KeePass Disputes Vulnerability Allowing Stealthy Password Theft
While the CERT teams of Netherlands and Belgium have also issued security advisories regarding CVE-2023-24055, the KeePass development team is arguing that this shouldn’t be classified as a vulnerability given that attackers with write access to a target’s device can also obtain the information contained within the KeePass database through other means. In fact, a “Security Issues” page on the KeePass Help Center has been describing the “Write Access to Configuration File” issue since at least April 2019 as “not really a security vulnerability of KeePass.” If the user has installed KeePass as a regular program and the attackers have write access, they can also “perform various kinds of attacks.” Threat actors can also replace the KeePass executable with malware if the user runs the portable version.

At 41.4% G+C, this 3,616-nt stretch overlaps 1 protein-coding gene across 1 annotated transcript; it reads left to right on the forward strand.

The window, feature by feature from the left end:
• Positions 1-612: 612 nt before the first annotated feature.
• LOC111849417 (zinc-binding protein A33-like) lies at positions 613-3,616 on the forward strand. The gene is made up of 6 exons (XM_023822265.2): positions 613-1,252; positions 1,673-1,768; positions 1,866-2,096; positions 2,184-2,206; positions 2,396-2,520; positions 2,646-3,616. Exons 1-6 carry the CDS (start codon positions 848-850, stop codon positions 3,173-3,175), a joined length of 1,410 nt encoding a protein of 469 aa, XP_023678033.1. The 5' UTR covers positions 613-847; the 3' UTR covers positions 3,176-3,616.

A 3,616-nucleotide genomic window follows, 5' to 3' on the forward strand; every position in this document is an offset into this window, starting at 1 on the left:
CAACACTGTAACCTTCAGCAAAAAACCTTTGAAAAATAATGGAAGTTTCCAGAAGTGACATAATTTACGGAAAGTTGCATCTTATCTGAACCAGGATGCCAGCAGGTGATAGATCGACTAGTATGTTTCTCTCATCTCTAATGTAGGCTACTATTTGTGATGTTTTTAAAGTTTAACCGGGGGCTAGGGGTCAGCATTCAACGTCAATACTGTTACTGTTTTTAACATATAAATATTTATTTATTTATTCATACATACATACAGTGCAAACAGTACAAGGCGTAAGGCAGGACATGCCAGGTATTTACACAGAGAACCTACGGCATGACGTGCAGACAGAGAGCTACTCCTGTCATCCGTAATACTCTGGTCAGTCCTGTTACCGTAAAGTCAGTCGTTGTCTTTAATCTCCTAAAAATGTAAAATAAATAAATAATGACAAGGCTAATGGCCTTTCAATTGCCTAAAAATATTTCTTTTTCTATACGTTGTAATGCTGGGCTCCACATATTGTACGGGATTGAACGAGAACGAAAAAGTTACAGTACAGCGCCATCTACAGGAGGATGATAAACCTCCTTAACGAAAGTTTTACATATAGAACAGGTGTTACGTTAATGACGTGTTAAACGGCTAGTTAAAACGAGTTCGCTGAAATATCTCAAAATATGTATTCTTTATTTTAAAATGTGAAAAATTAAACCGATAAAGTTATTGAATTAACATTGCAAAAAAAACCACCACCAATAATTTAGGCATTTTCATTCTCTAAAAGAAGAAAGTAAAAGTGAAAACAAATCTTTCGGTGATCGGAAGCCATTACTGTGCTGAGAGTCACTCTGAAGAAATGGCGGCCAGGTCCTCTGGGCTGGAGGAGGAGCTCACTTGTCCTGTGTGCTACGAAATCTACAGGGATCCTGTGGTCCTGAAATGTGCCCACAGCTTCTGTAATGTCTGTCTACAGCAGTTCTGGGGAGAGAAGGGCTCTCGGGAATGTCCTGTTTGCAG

“In both cases, having write access to the KeePass configuration file typically implies that an attacker can actually perform much more powerful attacks than modifying the configuration file (and these attacks in the end can also affect KeePass, independent of a configuration file protection),” the KeePass developers explain. “These attacks can only be prevented by keeping the environment secure (by using an anti-virus software, a firewall, not opening unknown e-mail attachments, etc.). KeePass cannot magically run securely in an insecure environment.” If the KeePass devs don’t release a version of the app that addresses this issue, BleepingComputer notes “you could still secure your database by logging in as a system admin and creating an enforced configuration file.”
“This type of config file takes precedence over settings described in global and local configuration files, including new triggers added by malicious actors, thus mitigating the CVE-2023-24055 issue.”
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